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26 January, 2017

SOMETHING TO BE LEARNED FROM ORWELL WHEN DEALING WITH TRUMP

STRANGE BUT TRUE FACTS: 

1) I have been sucked in by the unusual essence of the man Donald Trump. Try as I may I cannot pass up any news story, commentary or video clip involving this controversial 45th President of the United States of America.


2) While I have not always sided with him, I have long-held respect for the intelligence of Bob Rae who was elected 11 times to the federal House of Commons and the Ontario legislature between 1978 and 2013. He was NDP leader and Ontario’s 21st Premier from 1990 to 1995.


3) I have an ongoing fascination with George Orwell, the English novelist, essayist and critic, most famous for his sharp satirical fiction of the 20th century. 


You can imagine then my interest in an op-ed item penned by the aforementioned Bob Rae in the January 26 edition of the Toronto Star.  He contends that Orwell's insights into politics, propaganda and the uses of abuse of power have never been so apt as they are today and on reflection, I tend to concur.
Bob Rae

"Were the possible consequences not so serious, one could enjoy a good laugh," Rae suggests while adding that the ugly face of European populism after WW2 did too much irreparable damage for anyone to just walk away from the conceits and exaggerations that dot the landscape of current U.S. presidential utterances."

The underlying premise of  Donald Trump's rhetoric is that he alone understands the interests of The People, and that The People are a single unit to which he has a unique pipeline.  As The Leader, he alone knows how to communicate with The People.  A government which allegedly for the first time in history, has been returned to The People will be run by a cabinet dominated by millionaire businessmen and he sees nothing ironic with that, because the only humor he understands is sarcasm and character assassination.

Donald Trump
Rae points out that the dark, grim nature of Trump's views can be found in his book Crippled America, and in that extraordinary dark rift in his inaugural address where he described the "carnage" that had come to America, and which single-handedly he would bring to an end.  Threats to The People are perceived as threats to The Nation, which leads to a Mexican wall and anti-Muslim policies as well as the appeal to protectionism.  The media, meantime, is expected to support the president in his role as Unifier of The People.  Transgressors will be punished.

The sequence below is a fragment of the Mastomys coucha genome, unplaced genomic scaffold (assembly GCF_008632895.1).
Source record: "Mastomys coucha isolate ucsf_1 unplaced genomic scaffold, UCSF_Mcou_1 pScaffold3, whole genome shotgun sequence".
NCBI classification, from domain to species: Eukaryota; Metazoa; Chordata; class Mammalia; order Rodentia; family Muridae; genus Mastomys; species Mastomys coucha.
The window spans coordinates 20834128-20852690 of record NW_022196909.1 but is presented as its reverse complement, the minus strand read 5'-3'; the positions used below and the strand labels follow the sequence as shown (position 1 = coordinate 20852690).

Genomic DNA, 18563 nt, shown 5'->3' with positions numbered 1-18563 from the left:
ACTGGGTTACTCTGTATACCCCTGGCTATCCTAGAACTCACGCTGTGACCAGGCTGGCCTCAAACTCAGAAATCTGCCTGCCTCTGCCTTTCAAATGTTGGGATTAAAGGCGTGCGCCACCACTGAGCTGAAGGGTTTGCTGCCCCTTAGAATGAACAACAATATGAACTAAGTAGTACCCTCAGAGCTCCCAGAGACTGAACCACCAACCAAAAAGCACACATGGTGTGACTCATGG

The first press conference of Trump's new official spokesman, Sean Spicer, presented an outline of the administration's attitude to dissent or differences of opinion and in a follow-up, another spokesman/woman for the administration passed off Spicer's inflated estimate of the inaugural crowd in Washington as "alternative facts," giving rise to a new phrase "alt-facts" to match the "alt-right" catchword.
George Orwell

The art of propaganda that Orwell taught the world, is not just to lie, but to repeat it over and over again, so that it will enter the lexicon as arguably true.  And, as he put it so aptly, there are times when simply telling the truth becomes a revolutionary act.

The central experience in Orwell's life was his exposure to the Spanish Civil War.  He learned that the propaganda and lies of the Stalinists could only be countered by the bitter tonic of reality.  All courageous people could do in the face of the totalitarian lie was to tell the truth.

"But it is also a reality that the U.S. government leads the largest economy in the world," states Rae. "It is the one with which we (Canada) do the most trade.  Since the end of the Second World War Canada has been committed to building a world base on the rule of law, not just because we're good guys, but because a rules-based trading system works for us better than one dictated solely by power."

It is clear from his speech that Trump's vision is a world system dominated by American self interest, and every president before him has completely failed to protect American jobs and values.  He attacks companies that do business in other countries.  He thinks that trade and investment are zero sum games.

Rae's conviction is that Canada has to do what it can to weather the storm south of the border, but it should be under no illusions.  "We shouldn't worry so much if Theresa May (UK Prime Minister, known to be soft on Trump) is the first in line to make the journey to Washington...We should be more self-confident in our values and the wisdom we can bring to the table.  We need to be working with other countries to see how to bring more perspective to these discussions," he adds.

In all of this, our Canadian government has to remember that rationality will not necessarily be on its side in future talks with the U.S. because the president operates under a different logic.

And remember Bob Rae's words:  "The first things a bully smells are fear and uncertainty."

Over to you, young Mr. Justin Trudeau!  Why not give Mr. Rae a call before your first sit-down with
The Donald...A nation is in your hands and you will need all the help you can get in the crucial days ahead!

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